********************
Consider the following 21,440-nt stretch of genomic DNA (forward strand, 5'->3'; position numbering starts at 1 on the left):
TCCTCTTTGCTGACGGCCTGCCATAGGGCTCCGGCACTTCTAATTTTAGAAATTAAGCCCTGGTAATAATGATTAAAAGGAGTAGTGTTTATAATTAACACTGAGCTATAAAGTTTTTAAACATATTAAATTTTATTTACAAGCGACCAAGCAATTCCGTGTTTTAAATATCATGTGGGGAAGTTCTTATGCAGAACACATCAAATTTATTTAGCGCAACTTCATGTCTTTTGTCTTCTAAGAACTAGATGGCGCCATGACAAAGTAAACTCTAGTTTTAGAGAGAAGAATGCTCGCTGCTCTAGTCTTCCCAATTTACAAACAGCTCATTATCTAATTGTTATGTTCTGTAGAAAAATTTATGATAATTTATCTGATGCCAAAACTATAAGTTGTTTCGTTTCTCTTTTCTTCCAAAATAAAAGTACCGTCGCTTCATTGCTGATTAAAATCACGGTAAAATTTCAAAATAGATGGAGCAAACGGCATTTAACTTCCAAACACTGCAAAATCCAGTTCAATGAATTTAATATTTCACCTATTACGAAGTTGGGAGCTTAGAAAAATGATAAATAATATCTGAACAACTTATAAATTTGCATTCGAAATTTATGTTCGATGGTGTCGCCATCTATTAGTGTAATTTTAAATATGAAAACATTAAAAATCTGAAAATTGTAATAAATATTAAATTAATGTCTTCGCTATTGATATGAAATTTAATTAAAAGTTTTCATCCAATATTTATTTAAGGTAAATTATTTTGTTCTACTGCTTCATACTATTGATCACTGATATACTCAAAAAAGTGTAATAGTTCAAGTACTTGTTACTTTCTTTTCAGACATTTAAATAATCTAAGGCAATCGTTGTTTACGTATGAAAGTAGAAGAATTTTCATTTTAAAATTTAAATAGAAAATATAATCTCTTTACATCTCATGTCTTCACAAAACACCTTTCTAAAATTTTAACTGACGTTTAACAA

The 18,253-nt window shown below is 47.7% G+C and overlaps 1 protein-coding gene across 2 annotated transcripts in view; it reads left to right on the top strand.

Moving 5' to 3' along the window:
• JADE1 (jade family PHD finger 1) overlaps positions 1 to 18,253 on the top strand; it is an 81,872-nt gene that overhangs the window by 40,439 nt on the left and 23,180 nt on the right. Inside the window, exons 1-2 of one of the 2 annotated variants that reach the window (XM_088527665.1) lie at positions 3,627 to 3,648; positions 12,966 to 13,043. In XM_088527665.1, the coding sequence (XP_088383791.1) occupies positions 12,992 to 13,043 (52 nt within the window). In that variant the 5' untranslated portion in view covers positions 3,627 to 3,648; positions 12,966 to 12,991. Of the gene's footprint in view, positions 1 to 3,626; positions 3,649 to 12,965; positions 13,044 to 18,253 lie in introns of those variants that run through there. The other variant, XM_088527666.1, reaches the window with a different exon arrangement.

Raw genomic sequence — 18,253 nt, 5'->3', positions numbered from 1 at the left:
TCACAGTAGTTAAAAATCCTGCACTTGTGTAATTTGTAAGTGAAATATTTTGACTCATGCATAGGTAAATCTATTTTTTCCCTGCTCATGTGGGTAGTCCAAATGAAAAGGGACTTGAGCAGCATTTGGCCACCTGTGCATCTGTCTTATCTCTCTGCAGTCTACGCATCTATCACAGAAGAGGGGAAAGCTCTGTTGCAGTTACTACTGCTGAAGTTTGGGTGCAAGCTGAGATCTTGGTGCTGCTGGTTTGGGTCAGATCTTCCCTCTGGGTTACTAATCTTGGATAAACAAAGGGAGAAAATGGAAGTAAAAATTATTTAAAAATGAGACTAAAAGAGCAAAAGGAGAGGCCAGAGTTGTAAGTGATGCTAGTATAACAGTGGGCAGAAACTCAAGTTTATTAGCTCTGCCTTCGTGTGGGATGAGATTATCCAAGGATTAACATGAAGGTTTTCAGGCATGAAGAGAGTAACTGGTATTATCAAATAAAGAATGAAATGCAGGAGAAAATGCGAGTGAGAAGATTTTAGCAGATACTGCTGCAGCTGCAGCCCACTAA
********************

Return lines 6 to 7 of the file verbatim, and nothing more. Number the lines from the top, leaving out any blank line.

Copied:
Raw genomic sequence — 18,253 nt, 5'->3', positions numbered from 1 at the left:
TCACAGTAGTTAAAAATCCTGCACTTGTGTAATTTGTAAGTGAAATATTTTGACTCATGCATAGGTAAATCTATTTTTTCCCTGCTCATGTGGGTAGTCCAAATGAAAAGGGACTTGAGCAGCATTTGGCCACCTGTGCATCTGTCTTATCTCTCTGCAGTCTACGCATCTATCACAGAAGAGGGGAAAGCTCTGTTGCAGTTACTACTGCTGAAGTTTGGGTGCAAGCTGAGATCTTGGTGCTGCTGGTTTGGGTCAGATCTTCCCTCTGGGTTACTAATCTTGGATAAACAAAGGGAGAAAATGGAAGTAAAAATTATTTAAAAATGAGACTAAAAGAGCAAAAGGAGAGGCCAGAGTTGTAAGTGATGCTAGTATAACAGTGGGCAGAAACTCAAGTTTATTAGCTCTGCCTTCGTGTGGGATGAGATTATCCAAGGATTAACATGAAGGTTTTCAGGCATGAAGAGAGTAACTGGTATTATCAAATAAAGAATGAAATGCAGGAGAAAATGCGAGTGAGAAGATTTTAGCAGATACTGCTGCAGCTGCAGCCCACTAA